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1

Simon Fern

Edward Moran, 1897. The Burning of the U.S.S. Philadelphia in the Harbor at Tripoli. USNA, Annapolis.

The Barbary War as a site of contested collective memory:
discourse, narrative and representation.
Supervisor: Professor Francis D. Cogliano
Candidate: Simon Fern
Word Count: 11,997
Date of Submission: April 4th, 2017.

2

Simon Fern

Acknowledgements

Professor Francis Cogliano for his supervision and guidance throughout this project.
Dr David Silkenat for his support and encouragement.
Dr Michelle Keown for two years guiding me through postcolonial studies.
Dr Andrew Mitchell and Kalpana Shenoi.
Samuel Fern, my younger brother, for his critical eye.
The Forest, The Student, and the Housing Co-Op.
Friends too numerous to thank.
Ačiū. Tak. Danke. Woof.

To my parents, Katie and Rob, whom I love dearly.

3

Simon Fern

Contents

4

Clarification

5

Introduction

8

Chapter 1: Central interpretation of the Barbary War.

14

Chapter 2: The changing historiography of the Barbary War, 19362016.

24

Chapter 3: The Barbary War in public discourses, 2001 – 2017.

33

Chapter 4: Prevailing trends in historical representation.

41

Conclusion

44

Appendices

54

Bibliography

4

Simon Fern

Clarification
This dissertation frequently refers to the “Barbary pirates”. The so-called pirates were usually
operating with the sanction of their governing authority and in accordance with laws, tradition
and precedent which gave legitimacy to their actions and thus they should be distinguished
from lawless rogues. Similarly, there is no such thing as a coherent and homogenous “Muslim
World”, and there is such diversity across Muslim majority states that such a term is largely
meaningless. The ‘War on Terror’ is another similarly questionable term. It is used in this
dissertation to refer to the ongoing state of conflict between the United States and myriad
groups which have been designated as terroristic or politically extreme.

5

Simon Fern

Introduction
The Barbary War (1801-1805) is a marginal chapter in the history of the early American
Republic, a small-scale conflict between the United States and the Barbary States – presentday Morocco, Algeria, Tunisia, Libya – which was fuelled by disagreements over trading rights
in the Mediterranean, and an unwillingness by the United States to pay tribute to these Ottoman
sultanates, as was standard practice. Neither side possessed significant naval power, and the
course of the war largely consisted of a naval blockade followed by a brief land excursion by
six United States marines, albeit supported by several hundred local mercenaries.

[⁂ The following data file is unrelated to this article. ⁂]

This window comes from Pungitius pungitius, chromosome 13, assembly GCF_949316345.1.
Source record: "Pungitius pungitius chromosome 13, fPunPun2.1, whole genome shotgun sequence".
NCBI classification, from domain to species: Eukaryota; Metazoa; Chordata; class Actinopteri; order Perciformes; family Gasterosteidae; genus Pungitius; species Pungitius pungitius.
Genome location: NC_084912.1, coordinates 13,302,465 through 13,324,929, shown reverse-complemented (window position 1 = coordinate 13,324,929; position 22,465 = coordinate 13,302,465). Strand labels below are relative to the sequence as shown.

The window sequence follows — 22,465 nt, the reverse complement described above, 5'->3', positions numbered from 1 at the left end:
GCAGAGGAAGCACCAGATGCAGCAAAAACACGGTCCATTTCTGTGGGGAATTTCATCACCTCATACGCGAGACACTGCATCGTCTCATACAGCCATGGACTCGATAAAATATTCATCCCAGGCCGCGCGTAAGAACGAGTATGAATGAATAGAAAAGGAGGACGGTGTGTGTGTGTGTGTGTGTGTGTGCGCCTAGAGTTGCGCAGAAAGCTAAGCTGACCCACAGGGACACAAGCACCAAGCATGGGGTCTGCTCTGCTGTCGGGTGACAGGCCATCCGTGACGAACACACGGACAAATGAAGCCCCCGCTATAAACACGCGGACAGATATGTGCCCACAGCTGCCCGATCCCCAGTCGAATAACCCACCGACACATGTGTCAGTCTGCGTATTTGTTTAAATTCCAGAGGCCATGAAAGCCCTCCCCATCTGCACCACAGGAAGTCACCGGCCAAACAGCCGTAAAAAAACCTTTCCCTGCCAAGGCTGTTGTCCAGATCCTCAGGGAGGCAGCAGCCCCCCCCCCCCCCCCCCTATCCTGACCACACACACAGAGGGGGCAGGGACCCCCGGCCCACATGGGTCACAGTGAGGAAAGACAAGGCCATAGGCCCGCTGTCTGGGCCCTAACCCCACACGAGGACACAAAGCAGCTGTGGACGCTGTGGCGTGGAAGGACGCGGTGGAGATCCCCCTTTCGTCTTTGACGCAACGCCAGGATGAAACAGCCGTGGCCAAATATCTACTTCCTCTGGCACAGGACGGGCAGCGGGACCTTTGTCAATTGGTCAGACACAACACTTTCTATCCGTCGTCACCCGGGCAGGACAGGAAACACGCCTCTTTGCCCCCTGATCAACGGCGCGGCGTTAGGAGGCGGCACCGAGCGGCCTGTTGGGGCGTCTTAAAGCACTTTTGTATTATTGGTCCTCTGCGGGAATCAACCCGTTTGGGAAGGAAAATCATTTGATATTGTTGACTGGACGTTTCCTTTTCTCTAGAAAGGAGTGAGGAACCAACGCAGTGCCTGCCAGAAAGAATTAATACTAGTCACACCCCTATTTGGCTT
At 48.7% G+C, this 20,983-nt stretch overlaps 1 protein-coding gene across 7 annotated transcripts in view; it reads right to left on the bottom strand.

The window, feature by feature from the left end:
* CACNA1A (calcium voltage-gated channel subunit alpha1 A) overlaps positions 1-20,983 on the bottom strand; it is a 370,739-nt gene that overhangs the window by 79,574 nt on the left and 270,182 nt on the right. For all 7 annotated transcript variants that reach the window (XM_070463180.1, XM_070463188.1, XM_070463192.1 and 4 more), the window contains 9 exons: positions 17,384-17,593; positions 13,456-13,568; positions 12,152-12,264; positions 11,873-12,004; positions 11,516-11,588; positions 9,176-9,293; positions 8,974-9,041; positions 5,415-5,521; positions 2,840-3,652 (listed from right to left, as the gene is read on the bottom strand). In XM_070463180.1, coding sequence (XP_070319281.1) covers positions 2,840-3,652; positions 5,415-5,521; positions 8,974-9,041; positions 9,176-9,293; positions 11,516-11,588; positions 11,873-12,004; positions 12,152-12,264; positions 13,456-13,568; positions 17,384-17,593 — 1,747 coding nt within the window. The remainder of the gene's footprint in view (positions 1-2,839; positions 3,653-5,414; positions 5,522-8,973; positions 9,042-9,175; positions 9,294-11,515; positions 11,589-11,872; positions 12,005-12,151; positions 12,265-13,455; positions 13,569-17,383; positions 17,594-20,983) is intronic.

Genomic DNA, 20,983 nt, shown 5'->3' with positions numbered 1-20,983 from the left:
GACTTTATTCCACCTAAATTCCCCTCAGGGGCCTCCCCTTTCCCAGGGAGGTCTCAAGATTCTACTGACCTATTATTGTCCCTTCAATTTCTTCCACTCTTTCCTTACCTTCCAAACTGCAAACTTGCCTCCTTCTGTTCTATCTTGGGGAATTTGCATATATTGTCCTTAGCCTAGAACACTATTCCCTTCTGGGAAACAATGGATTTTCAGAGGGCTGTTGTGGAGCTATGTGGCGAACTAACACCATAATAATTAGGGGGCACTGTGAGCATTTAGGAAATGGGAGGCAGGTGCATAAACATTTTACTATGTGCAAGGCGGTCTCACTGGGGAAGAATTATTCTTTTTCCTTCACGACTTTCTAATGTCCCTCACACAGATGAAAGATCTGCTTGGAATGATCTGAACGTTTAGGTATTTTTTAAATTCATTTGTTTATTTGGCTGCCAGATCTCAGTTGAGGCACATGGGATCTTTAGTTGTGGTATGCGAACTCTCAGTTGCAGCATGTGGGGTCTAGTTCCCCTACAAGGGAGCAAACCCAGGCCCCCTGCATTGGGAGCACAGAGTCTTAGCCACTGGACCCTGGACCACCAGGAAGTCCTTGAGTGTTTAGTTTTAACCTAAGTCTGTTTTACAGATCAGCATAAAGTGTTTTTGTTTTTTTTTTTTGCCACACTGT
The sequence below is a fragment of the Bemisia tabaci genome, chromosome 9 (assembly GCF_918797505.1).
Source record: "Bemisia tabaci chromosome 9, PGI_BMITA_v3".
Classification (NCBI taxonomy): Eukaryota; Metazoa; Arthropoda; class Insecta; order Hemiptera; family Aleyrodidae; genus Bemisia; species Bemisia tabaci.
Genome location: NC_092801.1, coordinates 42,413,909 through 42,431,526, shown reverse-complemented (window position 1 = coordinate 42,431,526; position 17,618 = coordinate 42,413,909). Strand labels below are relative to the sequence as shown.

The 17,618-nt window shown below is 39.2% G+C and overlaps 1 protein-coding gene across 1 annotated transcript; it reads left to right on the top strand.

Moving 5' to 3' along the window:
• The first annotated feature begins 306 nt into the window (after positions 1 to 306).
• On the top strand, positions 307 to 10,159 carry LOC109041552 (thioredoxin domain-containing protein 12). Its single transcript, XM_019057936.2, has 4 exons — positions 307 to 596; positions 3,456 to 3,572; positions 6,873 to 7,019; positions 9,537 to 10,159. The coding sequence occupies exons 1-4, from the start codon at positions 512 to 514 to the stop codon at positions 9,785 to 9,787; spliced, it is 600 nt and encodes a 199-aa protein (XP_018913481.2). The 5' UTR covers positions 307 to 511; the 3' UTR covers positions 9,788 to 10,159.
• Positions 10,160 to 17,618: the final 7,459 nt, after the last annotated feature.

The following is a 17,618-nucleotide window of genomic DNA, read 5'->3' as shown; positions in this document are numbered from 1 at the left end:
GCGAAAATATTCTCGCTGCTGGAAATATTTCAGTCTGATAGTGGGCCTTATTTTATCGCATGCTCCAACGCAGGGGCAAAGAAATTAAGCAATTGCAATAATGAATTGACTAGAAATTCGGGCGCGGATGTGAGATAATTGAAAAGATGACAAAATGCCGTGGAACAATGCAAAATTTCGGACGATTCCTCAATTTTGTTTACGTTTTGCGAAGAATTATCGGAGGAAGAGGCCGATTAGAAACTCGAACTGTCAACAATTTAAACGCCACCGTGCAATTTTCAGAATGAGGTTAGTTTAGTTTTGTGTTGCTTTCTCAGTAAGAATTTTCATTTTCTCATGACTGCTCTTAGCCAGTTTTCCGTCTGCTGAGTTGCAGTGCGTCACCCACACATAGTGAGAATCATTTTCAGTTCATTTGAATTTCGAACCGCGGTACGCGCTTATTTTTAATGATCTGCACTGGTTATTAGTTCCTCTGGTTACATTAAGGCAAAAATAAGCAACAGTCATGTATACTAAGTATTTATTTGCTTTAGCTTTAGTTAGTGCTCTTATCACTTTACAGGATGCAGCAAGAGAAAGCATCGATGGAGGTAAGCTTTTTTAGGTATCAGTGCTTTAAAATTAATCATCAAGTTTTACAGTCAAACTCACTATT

Despite referring to popular discussion, most have never heard of the Barbary War – its
discussion has been traditionally confined to the United States Naval Academy, 19th century
adventure novels, and occasional elementary school ‘pirate days’. There have been few fulllength scholarly treatments of the Barbary War, and nowadays it is largely treated as an
interesting footnote in Thomas Jefferson’s presidential career which helps to explain his views
on foreign policy and political economy. Since the advent of the War on Terror there has been
a renewed interest in the historic relationship between the United States and the Muslim World.
This has led to a burgeoning interest in the Barbary War by sensationalist writers who draw
anachronistic and unsubstantiated parallels between the conflict and contemporary American
foreign relations and military action in the Middle East. This has led to crude representations
of the Barbary War as “America’s First War on Terror” and the birth of an interpretation which
is here described as the Barbary Terror thesis.
The Barbary Terror thesis has led to the appropriation and distortion of historical
memory to explain and justify contemporary American foreign relations. In more extreme
circles this interpretation has helped to perpetuate racist metanarratives which cast the United
States and Muslim World in a perpetual clash of civilisations. This has meant that the Barbary

6

Simon Fern

War has become a useful touchstone for groups which advocate violence against people of
Islamic faith.
Whilst traditional sources such as Commodore Dudley W. Knox’s Naval Documents
Related to the United States Wars with the Barbary powers, Thomas Jefferson’s writings, and
the anthology of Barbary Captive narratives produced by Paul Baepler have been instrumental
in informing the understanding of the conflict, these are not the object of discussion in this
paper.
This dissertation is informed by a poststructuralist interpretation of historical writing.
This means assuming the axiomatic position that historical discourse is often rhetorical and
pretences to objectivity often mask an historian’s underlying world-view. Historians “do not
passively summon up the reality of the past, but actively constitute it as an effect of their
discourse”. 1 A central tenet of this study is that the War on Terror has engendered a
paradigmatic shift in the historical memory of the Barbary War through the application of a
discursive framework which projects contemporary events onto the reading of the past. In this
way, secondary sources on the Barbary War have been treated as primary sources, with the
acknowledgement that all historical writing is itself an object of inquiry. The second and third
chapters of this study trace these interpretive paradigms onto recent historical writing on the
Barbary War.
This analysis is indebted to the works of Franz Fanon, Aimée Césaire, Homi Bhabha